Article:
Researchers led by Dr. Sabita Roy (pictured) at the University of Minnesota have found that chronic morphine use delays wound healing in the presence of an infection.
Morphine acts on cells in the central nervous system, resulting in pain relief and analgesia; however, morphine use may also affect the immune system. Indeed, chronic morphine users and opioid abusers have inadequate wound closure and increased susceptibility to infection.
To further address this issue, Martin, et al examined wound healing in a mouse model of chronic morphine use/abuse. In the presence of inflammation, chronic morphine exposure resulted in a marked decrease in wound closure, compromised wound integrity, and increased bacterial sepsis. With morphine exposure, expression of particular immune molecules was altered, which led to decreased recruitment of immune cells to the wound site. New blood vessel formation and recruitment of replacement cells were also suppressed in these animals. These data suggest that the immunosuppression due to morphine treatment delays immune cell recruitment, leading to lack of bacterial clearance and delayed wound closure.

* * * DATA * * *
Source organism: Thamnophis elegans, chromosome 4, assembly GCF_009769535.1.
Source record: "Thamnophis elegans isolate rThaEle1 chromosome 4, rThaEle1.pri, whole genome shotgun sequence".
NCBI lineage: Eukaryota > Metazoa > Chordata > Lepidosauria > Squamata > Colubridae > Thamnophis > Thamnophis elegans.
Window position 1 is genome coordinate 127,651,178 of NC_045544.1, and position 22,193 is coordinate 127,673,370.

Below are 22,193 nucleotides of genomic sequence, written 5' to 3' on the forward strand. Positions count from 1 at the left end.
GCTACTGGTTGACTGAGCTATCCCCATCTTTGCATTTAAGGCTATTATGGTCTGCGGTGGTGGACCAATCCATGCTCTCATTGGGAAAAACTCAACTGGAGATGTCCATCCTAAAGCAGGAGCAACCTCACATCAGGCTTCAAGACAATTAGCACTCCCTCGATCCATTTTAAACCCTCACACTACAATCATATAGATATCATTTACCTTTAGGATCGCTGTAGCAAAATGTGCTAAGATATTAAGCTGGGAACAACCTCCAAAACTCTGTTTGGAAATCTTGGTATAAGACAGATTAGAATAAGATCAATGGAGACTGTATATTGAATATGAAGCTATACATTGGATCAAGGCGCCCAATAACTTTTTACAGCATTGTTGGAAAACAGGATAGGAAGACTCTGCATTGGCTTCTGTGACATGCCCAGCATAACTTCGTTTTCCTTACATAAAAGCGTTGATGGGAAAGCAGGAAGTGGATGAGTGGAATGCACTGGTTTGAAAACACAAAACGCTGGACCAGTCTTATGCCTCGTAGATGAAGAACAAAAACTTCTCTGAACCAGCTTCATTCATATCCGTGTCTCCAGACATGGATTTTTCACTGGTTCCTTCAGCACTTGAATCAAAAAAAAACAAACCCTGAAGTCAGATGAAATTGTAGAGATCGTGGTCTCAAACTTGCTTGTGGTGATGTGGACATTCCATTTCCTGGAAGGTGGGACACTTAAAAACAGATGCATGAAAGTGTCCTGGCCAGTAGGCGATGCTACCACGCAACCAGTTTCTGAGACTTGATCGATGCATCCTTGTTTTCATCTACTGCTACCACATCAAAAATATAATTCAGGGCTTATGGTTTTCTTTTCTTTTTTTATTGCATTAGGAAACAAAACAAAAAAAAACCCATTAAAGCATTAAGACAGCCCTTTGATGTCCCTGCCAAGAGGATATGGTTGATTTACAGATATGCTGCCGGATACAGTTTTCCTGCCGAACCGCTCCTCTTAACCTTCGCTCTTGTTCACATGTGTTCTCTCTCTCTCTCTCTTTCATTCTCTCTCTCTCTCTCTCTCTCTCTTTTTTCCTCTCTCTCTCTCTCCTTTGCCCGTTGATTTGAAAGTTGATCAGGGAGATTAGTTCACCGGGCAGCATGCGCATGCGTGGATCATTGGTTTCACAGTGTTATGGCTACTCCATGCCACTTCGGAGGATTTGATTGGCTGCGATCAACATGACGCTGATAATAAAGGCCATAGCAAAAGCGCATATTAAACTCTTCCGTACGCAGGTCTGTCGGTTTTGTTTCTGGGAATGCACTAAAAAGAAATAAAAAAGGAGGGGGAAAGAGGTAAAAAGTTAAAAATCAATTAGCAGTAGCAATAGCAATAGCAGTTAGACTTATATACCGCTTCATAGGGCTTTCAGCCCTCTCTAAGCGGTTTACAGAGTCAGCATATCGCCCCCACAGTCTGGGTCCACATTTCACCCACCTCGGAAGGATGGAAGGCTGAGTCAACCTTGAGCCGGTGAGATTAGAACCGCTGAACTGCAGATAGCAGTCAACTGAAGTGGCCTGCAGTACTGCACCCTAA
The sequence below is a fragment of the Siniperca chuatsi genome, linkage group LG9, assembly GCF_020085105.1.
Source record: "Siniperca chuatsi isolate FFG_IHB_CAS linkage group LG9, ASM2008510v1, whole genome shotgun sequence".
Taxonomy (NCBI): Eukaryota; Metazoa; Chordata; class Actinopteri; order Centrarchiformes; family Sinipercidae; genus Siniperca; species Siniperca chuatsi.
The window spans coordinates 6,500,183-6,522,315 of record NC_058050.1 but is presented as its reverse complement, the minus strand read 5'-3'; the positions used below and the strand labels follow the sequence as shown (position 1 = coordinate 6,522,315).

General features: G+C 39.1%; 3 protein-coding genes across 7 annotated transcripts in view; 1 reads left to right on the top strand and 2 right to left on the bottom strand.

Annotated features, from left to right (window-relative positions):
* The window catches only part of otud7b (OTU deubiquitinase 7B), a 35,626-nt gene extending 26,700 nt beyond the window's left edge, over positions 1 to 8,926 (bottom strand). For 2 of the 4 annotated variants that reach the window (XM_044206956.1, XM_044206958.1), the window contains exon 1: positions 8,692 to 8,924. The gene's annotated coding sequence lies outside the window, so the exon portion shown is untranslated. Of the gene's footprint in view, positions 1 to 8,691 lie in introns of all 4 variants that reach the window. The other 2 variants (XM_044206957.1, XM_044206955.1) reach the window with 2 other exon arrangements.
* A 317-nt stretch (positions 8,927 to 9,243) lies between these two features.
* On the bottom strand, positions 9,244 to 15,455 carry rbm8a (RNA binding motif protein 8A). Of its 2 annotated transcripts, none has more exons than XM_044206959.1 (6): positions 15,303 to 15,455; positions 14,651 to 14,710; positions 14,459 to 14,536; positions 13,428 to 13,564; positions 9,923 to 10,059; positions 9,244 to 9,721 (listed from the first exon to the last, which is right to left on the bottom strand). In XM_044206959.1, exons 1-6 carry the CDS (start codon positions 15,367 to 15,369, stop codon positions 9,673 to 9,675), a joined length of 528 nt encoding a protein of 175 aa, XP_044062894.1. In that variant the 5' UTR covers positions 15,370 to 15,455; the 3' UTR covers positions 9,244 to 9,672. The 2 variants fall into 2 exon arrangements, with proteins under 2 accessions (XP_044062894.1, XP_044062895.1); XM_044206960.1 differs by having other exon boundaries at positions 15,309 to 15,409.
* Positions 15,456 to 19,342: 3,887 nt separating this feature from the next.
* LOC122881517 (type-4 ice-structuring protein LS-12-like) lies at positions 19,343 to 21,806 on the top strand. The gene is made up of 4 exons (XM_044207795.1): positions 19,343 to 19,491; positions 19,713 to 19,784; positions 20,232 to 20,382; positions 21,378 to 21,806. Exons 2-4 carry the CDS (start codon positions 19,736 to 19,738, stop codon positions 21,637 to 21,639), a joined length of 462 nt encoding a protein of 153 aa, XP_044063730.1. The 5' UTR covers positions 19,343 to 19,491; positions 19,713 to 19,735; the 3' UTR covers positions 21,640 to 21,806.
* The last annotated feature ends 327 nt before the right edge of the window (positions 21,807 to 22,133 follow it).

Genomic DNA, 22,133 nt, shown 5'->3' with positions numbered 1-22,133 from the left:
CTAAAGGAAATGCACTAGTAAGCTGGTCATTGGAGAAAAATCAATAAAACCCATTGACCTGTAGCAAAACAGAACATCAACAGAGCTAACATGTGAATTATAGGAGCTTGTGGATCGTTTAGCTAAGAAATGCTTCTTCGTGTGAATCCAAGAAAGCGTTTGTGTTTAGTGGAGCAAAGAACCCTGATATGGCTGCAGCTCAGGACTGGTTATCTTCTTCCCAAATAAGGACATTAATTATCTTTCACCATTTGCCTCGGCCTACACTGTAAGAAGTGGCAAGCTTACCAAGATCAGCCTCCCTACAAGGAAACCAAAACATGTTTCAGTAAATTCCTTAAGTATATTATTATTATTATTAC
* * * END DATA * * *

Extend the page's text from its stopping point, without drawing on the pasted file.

Dr. Roy's group concludes that "these studies provide an in vivo tool by which further mechanistic experiments can be performed to address why, clinically, heroin-addicted patients often present with infected non-healing wounds. Understanding these underlying mechanisms affords improved treatment options not only for chronic morphine users and abusers, but can also have translational implications for immuno-compromised populations such as the elderly or those who are chronically stressed."
Illustration: University of Minnesota.
Science Daily (01/23/10)
Abstract (The American Journal of Pathology; 176, 786-799 (12/30/09))